Students Kick the $6 Footlong


Grace Moon

Subway decided to increase their famous $5 footlong to $6 for the month of February.

Taylor Rogers, Staff Writer

Say goodbye to the famous $5 footlong. With its recent price increase, Subway has rendered its iconic jingle obsolete. On Feb. 2, the fast-food chain announced on Twitter that the price of its classic footlongs will raise from $5 to $6 for the month of February. 

Many Subway customers are upset by the price increase. After facing backlash on Twitter, the fast-food chain explained that the price increase was due to rising costs.

“We launched the $5 footlong in 2007,” the fast food chain tweeted. “Since then our costs have gone up greatly, but we try to balance that with promotions.”

As the costs for the company have been rising, sales have also been steadily decreasing. Subway has also been the focus of multiple media scandals that have challenged its promotion of a healthy lifestyle.

The sandwich shop made headlines after a food blogger revealed that its bread contains azodicarbonamide, a chemical found in yoga mats. In November 2015, former Subway spokesperson Jared Fogle was sentenced to more than 15 years in prison on child pornography and sex crime charges.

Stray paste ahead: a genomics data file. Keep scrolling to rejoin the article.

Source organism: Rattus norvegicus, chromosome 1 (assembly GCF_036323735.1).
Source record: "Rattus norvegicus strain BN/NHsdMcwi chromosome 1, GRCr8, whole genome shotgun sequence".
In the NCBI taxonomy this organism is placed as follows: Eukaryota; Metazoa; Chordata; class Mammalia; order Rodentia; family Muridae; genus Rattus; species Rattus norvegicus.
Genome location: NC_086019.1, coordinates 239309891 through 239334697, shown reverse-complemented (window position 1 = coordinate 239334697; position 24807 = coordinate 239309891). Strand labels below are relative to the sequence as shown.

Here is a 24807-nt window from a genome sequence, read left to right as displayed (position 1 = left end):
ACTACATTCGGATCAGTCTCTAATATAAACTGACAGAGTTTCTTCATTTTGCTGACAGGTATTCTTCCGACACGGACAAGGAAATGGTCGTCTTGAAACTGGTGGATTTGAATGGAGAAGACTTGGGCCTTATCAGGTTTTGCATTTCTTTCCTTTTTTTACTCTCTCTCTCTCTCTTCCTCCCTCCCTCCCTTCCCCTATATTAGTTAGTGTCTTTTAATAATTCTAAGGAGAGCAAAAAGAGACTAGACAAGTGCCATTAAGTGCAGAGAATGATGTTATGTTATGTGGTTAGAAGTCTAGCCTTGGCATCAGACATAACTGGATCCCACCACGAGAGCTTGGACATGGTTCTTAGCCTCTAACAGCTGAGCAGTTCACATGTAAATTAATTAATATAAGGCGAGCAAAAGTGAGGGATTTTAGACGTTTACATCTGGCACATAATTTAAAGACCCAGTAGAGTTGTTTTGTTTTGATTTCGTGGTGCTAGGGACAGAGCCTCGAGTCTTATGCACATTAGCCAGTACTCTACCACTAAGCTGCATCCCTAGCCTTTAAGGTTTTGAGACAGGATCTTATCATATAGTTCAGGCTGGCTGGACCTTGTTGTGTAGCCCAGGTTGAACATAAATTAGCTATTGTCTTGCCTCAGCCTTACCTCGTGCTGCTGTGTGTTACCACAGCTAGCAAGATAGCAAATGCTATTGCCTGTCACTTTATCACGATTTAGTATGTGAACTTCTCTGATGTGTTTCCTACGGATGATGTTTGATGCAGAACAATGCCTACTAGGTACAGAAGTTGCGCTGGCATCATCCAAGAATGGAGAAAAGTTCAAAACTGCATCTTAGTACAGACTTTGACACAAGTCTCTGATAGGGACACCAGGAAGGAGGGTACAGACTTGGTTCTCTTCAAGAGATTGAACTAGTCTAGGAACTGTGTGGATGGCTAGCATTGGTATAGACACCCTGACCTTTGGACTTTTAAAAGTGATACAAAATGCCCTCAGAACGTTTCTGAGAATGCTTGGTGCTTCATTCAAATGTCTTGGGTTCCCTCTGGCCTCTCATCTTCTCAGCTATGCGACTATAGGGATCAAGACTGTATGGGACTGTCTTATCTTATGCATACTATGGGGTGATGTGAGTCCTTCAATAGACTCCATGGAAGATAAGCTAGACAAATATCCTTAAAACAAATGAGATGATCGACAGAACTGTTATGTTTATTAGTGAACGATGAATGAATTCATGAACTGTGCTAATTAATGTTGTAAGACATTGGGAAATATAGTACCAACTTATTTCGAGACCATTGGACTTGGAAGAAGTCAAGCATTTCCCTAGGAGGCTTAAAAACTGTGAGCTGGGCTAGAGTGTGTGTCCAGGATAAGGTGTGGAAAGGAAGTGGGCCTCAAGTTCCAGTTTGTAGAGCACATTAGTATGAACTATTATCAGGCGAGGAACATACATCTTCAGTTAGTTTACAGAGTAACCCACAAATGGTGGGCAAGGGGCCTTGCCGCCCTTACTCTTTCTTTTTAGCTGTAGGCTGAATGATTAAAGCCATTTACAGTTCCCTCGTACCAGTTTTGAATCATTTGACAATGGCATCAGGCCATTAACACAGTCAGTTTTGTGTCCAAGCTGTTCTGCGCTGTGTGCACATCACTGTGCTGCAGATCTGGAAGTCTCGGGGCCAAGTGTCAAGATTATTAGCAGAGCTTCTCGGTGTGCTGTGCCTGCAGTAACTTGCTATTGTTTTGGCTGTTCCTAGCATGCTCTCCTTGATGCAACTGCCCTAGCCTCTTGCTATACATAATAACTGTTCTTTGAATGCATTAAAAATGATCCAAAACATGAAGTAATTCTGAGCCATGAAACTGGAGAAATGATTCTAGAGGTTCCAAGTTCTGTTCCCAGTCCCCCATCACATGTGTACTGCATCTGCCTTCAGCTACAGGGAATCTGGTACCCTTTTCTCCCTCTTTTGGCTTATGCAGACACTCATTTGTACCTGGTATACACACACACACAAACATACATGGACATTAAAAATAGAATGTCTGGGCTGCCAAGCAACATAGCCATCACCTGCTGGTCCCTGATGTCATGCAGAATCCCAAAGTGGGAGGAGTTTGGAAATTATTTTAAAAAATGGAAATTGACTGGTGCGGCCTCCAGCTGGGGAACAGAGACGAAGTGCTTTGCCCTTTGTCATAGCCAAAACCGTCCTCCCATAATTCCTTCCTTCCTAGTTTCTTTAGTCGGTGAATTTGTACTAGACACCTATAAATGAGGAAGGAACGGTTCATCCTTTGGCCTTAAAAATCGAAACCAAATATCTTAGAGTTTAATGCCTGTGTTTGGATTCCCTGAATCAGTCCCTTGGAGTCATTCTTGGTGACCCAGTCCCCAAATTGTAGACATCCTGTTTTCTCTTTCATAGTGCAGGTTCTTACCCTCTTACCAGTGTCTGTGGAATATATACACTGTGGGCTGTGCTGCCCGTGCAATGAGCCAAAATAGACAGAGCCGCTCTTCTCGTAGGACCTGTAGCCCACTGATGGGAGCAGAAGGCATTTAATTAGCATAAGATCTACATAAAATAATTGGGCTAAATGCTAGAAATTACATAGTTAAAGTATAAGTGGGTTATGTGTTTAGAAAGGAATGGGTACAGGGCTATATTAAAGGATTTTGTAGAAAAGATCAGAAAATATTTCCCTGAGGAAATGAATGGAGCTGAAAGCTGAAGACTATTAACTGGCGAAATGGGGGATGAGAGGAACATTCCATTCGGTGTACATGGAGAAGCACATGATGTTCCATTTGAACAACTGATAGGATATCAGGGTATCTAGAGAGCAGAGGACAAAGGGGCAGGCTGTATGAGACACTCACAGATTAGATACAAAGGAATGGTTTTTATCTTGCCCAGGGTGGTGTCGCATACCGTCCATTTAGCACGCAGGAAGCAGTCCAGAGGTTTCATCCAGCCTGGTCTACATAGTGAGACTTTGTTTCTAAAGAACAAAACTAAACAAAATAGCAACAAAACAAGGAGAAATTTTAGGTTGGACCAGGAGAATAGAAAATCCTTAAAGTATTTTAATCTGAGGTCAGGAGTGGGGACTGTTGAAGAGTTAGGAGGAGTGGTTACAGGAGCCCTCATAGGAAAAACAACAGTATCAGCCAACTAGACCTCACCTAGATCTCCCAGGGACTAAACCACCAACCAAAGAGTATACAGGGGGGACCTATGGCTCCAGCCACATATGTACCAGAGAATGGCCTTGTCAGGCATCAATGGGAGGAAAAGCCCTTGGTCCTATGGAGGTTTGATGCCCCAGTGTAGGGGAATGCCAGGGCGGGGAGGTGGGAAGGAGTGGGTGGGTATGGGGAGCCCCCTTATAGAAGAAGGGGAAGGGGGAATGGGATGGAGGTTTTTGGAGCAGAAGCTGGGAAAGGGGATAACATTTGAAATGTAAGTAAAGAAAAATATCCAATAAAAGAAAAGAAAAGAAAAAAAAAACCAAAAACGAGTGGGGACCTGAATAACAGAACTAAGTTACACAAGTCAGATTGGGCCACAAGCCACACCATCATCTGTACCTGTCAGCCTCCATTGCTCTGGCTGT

Despite promptly removing azodicarbonamide from its bread and firing Fogle, Subway has not been able to salvage its decreasing reputation. Liberal Studies freshman Juhi Dalal believes that this month’s price increase will make their fiscal situation even worse.

“My dad took me to Subway all of the time growing up because he is vegetarian,” said Dalal. “I can recognize the smell of it when I’m just walking down the street. The $5 footlong is iconic for them. Everyone knows the $5 footlong song from the commercials. I just don’t think it is a good marketing move to mess with that.”

Dalal said that higher prices could making competing with other health food chains such as Chipotle and Panera even tougher for Subway.

“I don’t think [the price increase] will affect my decision to eat at Subway or not, because I never go to Subway anymore.,” Stern freshman Jill Xu said. “It’s probably still the best fast food option near campus, but if I have $6 to spend on lunch, I’m going to get noodles [from Xi’an Famous Foods] on St. Marks.”

Tisch freshman Cameron Penn said that although he has not eaten at Subway while at NYU, he still eats there when back home in California.

“$1 won’t stop me from eating there, but it will minimize it,” Penn said.

Time will only tell if increasing the price of their iconic footlongs will help Subway survive its competitive market.

“$6 footlong just doesn’t have the same ring to it,” Dalal said.

A version of this article appeared in the Feb. 16 print edition. Email Taylor Rogers at [email protected].